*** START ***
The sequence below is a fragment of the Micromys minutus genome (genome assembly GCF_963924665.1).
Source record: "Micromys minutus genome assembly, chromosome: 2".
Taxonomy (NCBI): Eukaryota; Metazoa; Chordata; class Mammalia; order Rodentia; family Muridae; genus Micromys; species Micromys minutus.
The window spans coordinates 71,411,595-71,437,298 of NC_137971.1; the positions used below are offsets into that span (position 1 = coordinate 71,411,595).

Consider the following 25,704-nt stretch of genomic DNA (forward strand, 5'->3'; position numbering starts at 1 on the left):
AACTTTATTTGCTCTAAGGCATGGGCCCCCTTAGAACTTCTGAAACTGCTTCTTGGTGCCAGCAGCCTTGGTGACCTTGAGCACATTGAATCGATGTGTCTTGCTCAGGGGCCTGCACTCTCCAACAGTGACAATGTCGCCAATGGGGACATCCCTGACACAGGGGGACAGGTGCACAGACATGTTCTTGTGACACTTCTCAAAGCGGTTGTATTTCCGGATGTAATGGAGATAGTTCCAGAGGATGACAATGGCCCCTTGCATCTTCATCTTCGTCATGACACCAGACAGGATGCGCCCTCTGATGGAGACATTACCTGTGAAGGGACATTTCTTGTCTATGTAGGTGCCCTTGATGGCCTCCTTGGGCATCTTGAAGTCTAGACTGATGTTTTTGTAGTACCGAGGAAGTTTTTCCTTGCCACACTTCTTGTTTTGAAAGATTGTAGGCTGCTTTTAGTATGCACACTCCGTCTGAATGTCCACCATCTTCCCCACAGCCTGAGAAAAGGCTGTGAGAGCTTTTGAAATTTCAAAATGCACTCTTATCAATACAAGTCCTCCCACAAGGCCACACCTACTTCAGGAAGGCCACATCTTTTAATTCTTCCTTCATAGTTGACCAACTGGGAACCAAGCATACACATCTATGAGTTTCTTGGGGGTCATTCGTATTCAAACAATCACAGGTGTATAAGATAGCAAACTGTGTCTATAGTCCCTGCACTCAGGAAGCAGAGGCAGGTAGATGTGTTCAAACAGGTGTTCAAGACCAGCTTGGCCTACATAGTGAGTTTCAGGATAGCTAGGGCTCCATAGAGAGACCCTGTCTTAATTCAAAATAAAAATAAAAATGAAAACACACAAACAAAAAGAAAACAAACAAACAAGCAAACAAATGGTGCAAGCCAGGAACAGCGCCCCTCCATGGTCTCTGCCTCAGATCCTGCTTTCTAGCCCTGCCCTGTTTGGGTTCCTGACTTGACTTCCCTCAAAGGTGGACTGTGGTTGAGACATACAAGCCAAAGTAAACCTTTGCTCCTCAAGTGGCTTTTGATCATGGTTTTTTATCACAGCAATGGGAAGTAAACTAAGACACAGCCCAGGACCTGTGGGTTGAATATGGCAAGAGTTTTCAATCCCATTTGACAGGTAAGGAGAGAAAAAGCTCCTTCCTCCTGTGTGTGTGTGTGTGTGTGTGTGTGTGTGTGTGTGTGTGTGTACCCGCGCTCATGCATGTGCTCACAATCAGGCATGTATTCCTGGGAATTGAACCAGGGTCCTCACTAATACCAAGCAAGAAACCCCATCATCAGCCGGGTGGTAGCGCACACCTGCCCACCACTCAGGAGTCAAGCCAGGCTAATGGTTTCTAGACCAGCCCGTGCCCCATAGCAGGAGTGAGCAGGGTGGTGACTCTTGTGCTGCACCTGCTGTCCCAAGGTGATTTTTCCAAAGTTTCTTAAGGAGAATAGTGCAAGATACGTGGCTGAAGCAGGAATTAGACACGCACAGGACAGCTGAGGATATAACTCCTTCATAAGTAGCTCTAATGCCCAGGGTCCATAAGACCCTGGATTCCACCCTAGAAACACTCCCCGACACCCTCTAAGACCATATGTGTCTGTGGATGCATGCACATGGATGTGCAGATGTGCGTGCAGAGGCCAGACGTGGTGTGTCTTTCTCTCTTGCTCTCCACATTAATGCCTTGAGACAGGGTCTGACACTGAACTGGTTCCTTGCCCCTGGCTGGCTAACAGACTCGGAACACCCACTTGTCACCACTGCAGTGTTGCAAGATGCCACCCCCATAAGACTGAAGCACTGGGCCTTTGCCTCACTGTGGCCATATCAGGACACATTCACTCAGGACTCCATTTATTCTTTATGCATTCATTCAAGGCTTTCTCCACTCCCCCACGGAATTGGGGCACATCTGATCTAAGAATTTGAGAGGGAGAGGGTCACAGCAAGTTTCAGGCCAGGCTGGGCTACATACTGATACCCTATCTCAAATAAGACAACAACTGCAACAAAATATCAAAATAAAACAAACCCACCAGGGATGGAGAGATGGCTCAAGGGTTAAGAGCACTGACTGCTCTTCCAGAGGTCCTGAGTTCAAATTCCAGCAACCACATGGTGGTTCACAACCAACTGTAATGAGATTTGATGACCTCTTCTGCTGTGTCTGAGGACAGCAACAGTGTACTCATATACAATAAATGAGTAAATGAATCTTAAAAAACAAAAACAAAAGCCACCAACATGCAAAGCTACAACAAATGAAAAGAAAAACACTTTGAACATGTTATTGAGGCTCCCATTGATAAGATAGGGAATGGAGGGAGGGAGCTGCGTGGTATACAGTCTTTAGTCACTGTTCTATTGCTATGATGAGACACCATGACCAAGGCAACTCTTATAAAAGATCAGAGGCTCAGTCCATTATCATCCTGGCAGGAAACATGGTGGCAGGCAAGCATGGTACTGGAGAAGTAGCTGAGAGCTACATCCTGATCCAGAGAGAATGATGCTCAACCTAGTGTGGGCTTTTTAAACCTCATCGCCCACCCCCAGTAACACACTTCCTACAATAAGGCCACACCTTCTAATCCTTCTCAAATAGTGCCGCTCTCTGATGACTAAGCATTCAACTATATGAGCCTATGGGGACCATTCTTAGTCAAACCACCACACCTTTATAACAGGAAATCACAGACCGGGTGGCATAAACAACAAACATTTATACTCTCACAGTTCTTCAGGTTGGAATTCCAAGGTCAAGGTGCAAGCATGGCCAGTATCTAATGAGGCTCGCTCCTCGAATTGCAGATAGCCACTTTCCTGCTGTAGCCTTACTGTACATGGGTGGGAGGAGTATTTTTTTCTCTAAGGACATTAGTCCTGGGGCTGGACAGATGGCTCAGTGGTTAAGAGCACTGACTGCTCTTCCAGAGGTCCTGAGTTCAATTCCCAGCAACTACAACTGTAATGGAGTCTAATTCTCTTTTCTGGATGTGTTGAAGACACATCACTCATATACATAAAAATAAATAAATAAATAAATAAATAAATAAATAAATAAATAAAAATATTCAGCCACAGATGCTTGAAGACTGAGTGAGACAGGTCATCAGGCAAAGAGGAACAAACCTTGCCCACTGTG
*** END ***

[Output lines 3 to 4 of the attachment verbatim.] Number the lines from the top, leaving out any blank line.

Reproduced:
Taxonomy (NCBI): Eukaryota; Metazoa; Chordata; class Mammalia; order Rodentia; family Muridae; genus Micromys; species Micromys minutus.
The window spans coordinates 71,411,595-71,437,298 of NC_137971.1; the positions used below are offsets into that span (position 1 = coordinate 71,411,595).